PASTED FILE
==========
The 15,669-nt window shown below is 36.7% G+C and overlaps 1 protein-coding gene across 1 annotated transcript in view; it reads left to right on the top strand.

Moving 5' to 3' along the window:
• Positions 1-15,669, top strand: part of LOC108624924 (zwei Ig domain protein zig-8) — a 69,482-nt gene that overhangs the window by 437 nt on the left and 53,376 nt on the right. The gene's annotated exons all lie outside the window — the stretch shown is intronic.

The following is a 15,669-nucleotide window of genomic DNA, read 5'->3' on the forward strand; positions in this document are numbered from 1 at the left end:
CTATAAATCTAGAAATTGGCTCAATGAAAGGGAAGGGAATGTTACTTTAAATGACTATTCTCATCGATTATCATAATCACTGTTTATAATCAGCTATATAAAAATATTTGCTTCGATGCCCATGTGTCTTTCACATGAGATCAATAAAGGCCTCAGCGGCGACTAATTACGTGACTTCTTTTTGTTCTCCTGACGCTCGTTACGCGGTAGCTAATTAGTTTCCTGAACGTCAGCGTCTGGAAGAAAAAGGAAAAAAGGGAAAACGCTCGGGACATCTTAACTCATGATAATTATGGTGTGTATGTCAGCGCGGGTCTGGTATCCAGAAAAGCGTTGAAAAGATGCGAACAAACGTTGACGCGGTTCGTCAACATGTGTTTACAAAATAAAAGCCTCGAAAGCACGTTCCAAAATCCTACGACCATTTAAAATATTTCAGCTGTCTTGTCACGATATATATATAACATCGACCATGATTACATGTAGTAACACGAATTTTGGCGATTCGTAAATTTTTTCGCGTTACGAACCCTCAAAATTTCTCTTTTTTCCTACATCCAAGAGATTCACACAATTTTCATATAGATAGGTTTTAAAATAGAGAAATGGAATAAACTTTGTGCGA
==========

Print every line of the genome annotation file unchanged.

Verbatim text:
The 15,669-nt window shown below is 36.7% G+C and overlaps 1 protein-coding gene across 1 annotated transcript in view; it reads left to right on the top strand.

Moving 5' to 3' along the window:
• Positions 1-15,669, top strand: part of LOC108624924 (zwei Ig domain protein zig-8) — a 69,482-nt gene that overhangs the window by 437 nt on the left and 53,376 nt on the right. The gene's annotated exons all lie outside the window — the stretch shown is intronic.

The following is a 15,669-nucleotide window of genomic DNA, read 5'->3' on the forward strand; positions in this document are numbered from 1 at the left end:
CTATAAATCTAGAAATTGGCTCAATGAAAGGGAAGGGAATGTTACTTTAAATGACTATTCTCATCGATTATCATAATCACTGTTTATAATCAGCTATATAAAAATATTTGCTTCGATGCCCATGTGTCTTTCACATGAGATCAATAAAGGCCTCAGCGGCGACTAATTACGTGACTTCTTTTTGTTCTCCTGACGCTCGTTACGCGGTAGCTAATTAGTTTCCTGAACGTCAGCGTCTGGAAGAAAAAGGAAAAAAGGGAAAACGCTCGGGACATCTTAACTCATGATAATTATGGTGTGTATGTCAGCGCGGGTCTGGTATCCAGAAAAGCGTTGAAAAGATGCGAACAAACGTTGACGCGGTTCGTCAACATGTGTTTACAAAATAAAAGCCTCGAAAGCACGTTCCAAAATCCTACGACCATTTAAAATATTTCAGCTGTCTTGTCACGATATATATATAACATCGACCATGATTACATGTAGTAACACGAATTTTGGCGATTCGTAAATTTTTTCGCGTTACGAACCCTCAAAATTTCTCTTTTTTCCTACATCCAAGAGATTCACACAATTTTCATATAGATAGGTTTTAAAATAGAGAAATGGAATAAACTTTGTGCGA